If you meet a stranger who is also named Bauder, do not assume that you are related, because there were people with similar sounding names that adopted the Bauder name and have no bloodline established back to the Bauder of Wurttemberg, Germany. This is especially true of most of the Bauder people living in or are from New York and Pennsylvania.

In 1976 Peg Bauder Nielsen authored the book "The Bader-Bauder Family of the Mohawk Valley". She gives a good explanation of this confusion about the Bauder name and the following is excerpted her book.

"Like most of us in the family, I had believed the name had always been spelled Bauder. When I first became interested in tracing the family, I noticed that in the earliest records here, the name was spelled Bader, Baader, Bater or Baater. Later, as with most of the surnames, it took on various spellings. In addition to those above, it was found as Pater, Patter, Potter, Pather, Bather, Border, Porter, Barder, etc., before it began to show up as Bauder. There was only one record found where it was spelled Bauder prior to 1800. (Note: the majority of Potter & Porter spellings are separate families.)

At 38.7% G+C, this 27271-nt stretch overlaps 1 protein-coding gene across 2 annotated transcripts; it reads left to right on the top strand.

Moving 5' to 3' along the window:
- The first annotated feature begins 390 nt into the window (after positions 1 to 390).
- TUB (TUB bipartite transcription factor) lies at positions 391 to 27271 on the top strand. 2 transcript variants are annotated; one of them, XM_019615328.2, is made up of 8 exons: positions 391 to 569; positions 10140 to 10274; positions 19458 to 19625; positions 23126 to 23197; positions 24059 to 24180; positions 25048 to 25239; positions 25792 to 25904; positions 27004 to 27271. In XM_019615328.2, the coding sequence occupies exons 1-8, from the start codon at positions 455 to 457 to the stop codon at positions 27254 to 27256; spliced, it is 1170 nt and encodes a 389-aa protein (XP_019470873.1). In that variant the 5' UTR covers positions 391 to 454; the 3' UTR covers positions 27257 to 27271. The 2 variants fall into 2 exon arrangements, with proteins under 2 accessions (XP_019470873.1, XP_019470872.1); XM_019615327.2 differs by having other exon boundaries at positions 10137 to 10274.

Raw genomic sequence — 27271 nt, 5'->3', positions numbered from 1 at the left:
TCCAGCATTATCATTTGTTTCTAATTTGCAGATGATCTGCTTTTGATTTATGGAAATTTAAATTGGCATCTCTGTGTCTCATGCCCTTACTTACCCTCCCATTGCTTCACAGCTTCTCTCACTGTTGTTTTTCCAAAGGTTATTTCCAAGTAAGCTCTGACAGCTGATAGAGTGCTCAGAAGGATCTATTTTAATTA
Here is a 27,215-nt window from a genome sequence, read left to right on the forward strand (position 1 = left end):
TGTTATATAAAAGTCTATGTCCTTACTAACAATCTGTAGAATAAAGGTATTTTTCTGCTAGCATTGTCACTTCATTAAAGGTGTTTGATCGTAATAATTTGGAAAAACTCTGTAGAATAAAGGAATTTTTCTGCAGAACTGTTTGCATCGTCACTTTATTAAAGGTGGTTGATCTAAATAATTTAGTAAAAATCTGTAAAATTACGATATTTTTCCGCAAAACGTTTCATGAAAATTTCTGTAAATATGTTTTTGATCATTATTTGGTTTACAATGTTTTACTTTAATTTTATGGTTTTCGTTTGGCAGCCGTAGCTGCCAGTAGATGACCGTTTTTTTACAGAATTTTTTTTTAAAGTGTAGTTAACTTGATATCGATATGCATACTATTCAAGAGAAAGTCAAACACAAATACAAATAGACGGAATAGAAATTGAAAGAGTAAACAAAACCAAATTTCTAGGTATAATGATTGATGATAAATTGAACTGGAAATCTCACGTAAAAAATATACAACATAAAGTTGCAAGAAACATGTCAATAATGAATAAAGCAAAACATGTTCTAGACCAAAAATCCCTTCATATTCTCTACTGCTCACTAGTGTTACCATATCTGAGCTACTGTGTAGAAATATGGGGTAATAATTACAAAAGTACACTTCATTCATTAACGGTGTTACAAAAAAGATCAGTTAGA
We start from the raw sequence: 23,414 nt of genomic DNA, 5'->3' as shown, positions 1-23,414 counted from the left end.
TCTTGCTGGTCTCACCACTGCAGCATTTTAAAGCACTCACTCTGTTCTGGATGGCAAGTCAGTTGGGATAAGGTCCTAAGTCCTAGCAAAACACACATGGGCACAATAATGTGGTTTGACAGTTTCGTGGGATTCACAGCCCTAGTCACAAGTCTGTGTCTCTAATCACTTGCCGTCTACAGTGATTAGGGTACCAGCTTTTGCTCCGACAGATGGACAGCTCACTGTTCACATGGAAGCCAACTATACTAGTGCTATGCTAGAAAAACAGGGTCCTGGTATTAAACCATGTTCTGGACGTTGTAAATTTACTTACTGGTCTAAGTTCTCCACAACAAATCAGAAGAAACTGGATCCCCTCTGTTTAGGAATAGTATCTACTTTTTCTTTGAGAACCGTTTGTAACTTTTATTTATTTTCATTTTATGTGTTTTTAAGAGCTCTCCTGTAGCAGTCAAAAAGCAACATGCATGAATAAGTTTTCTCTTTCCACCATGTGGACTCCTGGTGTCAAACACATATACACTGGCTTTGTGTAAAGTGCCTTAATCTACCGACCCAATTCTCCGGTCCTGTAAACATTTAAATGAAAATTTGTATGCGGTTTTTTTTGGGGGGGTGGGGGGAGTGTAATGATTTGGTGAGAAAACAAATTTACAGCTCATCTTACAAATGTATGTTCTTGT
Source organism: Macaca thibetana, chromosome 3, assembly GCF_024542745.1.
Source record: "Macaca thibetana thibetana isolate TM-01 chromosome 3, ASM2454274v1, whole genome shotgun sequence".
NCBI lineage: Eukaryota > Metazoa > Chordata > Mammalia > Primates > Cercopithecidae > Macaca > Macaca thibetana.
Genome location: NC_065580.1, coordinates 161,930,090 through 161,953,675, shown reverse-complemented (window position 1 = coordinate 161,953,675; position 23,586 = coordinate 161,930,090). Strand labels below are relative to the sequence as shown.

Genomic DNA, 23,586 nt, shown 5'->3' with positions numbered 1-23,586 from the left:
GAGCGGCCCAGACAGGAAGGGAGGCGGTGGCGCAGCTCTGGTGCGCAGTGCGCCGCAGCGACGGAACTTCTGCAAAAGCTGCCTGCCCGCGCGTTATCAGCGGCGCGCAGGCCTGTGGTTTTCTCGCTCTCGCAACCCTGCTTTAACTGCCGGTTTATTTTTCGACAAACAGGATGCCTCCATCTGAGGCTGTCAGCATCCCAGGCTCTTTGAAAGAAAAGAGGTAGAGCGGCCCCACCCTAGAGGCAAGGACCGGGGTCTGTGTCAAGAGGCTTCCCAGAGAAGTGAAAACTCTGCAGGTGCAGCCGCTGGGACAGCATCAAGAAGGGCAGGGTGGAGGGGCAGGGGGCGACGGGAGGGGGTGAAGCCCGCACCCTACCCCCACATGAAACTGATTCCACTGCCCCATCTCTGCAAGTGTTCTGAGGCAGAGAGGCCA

After obtaining a copy of Luella Bauder's book "Are You Really a Bauder?" and finding no reference to any Bauders here prior to the Revolution, I thought it a little odd. I contacted her about it and we corresponded a number of times. She said that the Bauder family had been thoroughly traced in Germany by a Dr. Stumpp and Dr. Wilhelm Bauder; that there were never any Bauders in Kirchheim (where Melchior came from); that the name had never been spelled Bader, and that no Bauders came over that early. She suggested I would find we were a separate family.